“Rejoice with those who rejoice, weep with those who weep.”

Paul’s Epistle to the Romans could be called the pinnacle of Paul’s teaching about the Gospel. For eleven chapters he waxes eloquently about sin, righteousness, judgment, death, substitution, justification, and the peace with God which comes through the life, death, and resurrection of Jesus Christ. But in chapter twelve Paul begins to move from talking about the “indicative” to speaking of the “imperative.” He gives direction about how Christians should live out their lives together as a part of Christ’s church, and in the middle of a long litany of commands we find the following sentence, “Rejoice with those who rejoice, weep with those who weep.” (Romans 12:15)

Paul’s command reminds us that at any particular time, if you are a member of a church of any size at all, that you will find people on both ends of this continuum. There will be people who will be on the “top of the world.” All will be rosy. There is money in the bank. Their cars don’t seem to break down and their tires wear evenly. Their kids will be healthy, have straight teeth, make good grades at school, be elected to student council, have good, solid friends, and their service provider will never, ever drop any of their cell phone calls. I have been there. I have sat around the open fire and said, “It doesn’t get any better than this.”

However, at the same time, there will be people who will not be “experiencing their best life now.” They are a part of that group that Henry David Thoreau said “lead lives of quiet desperation.” They may be battling sickness. They may be battling financial disaster. They may be “walking in the valley of the shadow of death,” or, even worse, wishing they were “walking in the valley of the shadow of death.” Like an Alaskan winter, the sun never shows its face but for a moment here or there. The Psalms of lament seem to be the passages of Scripture that they read again and again. I have been there, also.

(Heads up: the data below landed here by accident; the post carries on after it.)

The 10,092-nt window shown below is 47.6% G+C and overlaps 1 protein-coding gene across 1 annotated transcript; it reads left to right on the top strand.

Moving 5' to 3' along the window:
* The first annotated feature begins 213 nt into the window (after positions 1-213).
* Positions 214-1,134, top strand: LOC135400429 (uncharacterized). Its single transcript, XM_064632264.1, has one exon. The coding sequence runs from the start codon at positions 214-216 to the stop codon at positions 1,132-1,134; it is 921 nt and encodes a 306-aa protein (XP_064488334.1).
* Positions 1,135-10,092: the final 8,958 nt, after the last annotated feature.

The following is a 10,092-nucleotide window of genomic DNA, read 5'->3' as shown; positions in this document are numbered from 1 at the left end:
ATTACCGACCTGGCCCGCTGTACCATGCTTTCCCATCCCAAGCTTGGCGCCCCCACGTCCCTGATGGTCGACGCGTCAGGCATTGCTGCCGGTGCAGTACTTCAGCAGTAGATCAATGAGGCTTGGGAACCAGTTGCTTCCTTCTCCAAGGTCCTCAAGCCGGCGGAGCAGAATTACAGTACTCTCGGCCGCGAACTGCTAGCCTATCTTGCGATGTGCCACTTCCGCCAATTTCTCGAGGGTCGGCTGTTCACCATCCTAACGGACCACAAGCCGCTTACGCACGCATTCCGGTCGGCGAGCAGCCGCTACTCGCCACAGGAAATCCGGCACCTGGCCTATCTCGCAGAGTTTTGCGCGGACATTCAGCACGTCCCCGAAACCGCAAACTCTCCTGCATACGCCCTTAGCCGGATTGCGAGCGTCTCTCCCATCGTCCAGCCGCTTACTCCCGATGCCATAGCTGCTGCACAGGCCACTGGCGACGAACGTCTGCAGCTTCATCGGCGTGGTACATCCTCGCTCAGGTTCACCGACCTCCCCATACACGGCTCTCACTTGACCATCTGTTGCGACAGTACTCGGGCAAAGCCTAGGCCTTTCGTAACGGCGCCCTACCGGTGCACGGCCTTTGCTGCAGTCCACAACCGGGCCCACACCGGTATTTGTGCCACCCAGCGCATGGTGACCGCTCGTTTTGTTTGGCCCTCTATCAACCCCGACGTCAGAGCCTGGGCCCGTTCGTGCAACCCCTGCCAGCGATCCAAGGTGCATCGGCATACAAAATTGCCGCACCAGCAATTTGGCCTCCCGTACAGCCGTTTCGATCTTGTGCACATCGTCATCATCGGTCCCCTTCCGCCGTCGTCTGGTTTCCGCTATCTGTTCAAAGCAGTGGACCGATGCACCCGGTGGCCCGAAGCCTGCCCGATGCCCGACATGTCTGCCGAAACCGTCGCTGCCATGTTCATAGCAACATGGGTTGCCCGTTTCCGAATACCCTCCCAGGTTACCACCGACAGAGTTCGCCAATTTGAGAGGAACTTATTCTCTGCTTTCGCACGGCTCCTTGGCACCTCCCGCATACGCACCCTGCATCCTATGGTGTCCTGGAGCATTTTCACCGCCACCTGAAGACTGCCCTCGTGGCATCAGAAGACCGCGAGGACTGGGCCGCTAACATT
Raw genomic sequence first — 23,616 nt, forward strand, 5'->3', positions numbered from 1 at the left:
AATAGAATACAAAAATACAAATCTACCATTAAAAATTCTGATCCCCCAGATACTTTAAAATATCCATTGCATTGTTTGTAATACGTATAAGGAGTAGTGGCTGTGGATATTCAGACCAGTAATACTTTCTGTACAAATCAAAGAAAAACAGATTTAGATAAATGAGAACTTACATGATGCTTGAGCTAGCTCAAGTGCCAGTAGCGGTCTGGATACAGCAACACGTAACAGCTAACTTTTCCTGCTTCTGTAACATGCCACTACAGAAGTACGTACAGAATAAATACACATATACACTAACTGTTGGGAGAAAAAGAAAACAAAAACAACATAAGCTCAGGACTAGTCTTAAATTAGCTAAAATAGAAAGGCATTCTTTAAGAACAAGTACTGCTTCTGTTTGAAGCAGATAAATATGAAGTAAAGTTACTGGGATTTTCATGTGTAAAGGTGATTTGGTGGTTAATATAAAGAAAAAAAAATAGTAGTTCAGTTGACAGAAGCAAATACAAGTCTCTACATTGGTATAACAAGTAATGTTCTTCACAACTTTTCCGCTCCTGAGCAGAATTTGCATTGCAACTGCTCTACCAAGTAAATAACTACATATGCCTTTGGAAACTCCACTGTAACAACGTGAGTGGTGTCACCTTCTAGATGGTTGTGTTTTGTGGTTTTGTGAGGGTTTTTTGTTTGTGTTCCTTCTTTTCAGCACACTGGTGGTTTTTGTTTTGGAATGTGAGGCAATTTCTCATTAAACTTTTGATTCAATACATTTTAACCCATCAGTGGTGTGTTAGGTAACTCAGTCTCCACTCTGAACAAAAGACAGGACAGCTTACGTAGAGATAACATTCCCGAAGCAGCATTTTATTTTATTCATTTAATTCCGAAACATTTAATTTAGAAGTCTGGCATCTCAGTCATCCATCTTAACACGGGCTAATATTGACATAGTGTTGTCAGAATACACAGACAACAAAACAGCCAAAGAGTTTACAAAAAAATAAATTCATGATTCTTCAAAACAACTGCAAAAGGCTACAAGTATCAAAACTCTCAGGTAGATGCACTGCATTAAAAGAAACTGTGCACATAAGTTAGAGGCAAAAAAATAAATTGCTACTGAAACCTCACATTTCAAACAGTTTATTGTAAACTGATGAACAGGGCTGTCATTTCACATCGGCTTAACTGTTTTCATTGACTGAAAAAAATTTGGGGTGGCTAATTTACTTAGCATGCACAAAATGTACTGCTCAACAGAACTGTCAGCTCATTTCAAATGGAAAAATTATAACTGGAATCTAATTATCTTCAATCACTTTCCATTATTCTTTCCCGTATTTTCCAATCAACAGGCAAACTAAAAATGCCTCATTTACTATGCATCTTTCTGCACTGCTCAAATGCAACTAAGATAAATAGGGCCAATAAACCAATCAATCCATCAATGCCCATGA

Furthermore, Paul says we are to minister to each of these groups of people. The first group is easy, “Rejoice with them.” Don’t be jealous of them, but be truly thankful that they are experiencing some respite in this fallen world in which we must learn to make our way. Pray for them to appreciate the blessings of God, and not forget Him during their times of exuberance.

Ministering to the other group is a little more challenging. Sometimes we don’t even know who they are since people are so adept at hiding their pain. (That is why it is important to pray for everyone because we may not know what dragons they are attempting to slay away from that Sunday Morning worship service.) However, when we find someone weeping; we should “Weep with them.” They may not want advice. They may not even need someone to fix their problem. They just need someone to cry with them, and feel the pain that they are feeling, because as the old Swedish proverb says, “A joy shared is a double joy, and a sorrow shared is half a sorrow.”

And, never forget the words of Jesus, our Lord, “Truly, I say to you, as you did it to one of the least of these my brothers, you did it to me.” (Matthew 25:40)

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